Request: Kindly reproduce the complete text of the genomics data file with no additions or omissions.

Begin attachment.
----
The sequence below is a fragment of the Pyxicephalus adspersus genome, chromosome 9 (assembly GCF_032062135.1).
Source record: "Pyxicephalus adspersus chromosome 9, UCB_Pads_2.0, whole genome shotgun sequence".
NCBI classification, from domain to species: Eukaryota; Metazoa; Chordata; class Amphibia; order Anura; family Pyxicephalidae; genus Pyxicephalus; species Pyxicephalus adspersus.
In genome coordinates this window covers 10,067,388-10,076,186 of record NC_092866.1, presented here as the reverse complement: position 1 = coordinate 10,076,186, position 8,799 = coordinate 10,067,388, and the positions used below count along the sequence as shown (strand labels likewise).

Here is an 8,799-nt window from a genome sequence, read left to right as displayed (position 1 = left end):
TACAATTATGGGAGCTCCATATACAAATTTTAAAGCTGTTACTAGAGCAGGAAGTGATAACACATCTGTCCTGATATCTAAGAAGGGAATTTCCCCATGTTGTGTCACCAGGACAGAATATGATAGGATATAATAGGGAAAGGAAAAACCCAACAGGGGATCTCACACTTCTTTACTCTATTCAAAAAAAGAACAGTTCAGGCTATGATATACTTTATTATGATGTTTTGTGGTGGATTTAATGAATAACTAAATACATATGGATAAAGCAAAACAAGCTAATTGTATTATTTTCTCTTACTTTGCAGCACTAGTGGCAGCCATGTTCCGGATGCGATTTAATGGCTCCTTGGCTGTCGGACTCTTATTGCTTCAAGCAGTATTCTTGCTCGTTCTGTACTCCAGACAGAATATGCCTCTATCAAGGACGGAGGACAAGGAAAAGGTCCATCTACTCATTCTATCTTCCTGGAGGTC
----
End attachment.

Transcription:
The sequence below is a fragment of the Pyxicephalus adspersus genome, chromosome 9 (assembly GCF_032062135.1).
Source record: "Pyxicephalus adspersus chromosome 9, UCB_Pads_2.0, whole genome shotgun sequence".
NCBI classification, from domain to species: Eukaryota; Metazoa; Chordata; class Amphibia; order Anura; family Pyxicephalidae; genus Pyxicephalus; species Pyxicephalus adspersus.
In genome coordinates this window covers 10,067,388-10,076,186 of record NC_092866.1, presented here as the reverse complement: position 1 = coordinate 10,076,186, position 8,799 = coordinate 10,067,388, and the positions used below count along the sequence as shown (strand labels likewise).

Here is an 8,799-nt window from a genome sequence, read left to right as displayed (position 1 = left end):
TACAATTATGGGAGCTCCATATACAAATTTTAAAGCTGTTACTAGAGCAGGAAGTGATAACACATCTGTCCTGATATCTAAGAAGGGAATTTCCCCATGTTGTGTCACCAGGACAGAATATGATAGGATATAATAGGGAAAGGAAAAACCCAACAGGGGATCTCACACTTCTTTACTCTATTCAAAAAAAGAACAGTTCAGGCTATGATATACTTTATTATGATGTTTTGTGGTGGATTTAATGAATAACTAAATACATATGGATAAAGCAAAACAAGCTAATTGTATTATTTTCTCTTACTTTGCAGCACTAGTGGCAGCCATGTTCCGGATGCGATTTAATGGCTCCTTGGCTGTCGGACTCTTATTGCTTCAAGCAGTATTCTTGCTCGTTCTGTACTCCAGACAGAATATGCCTCTATCAAGGACGGAGGACAAGGAAAAGGTCCATCTACTCATTCTATCTTCCTGGAGGTC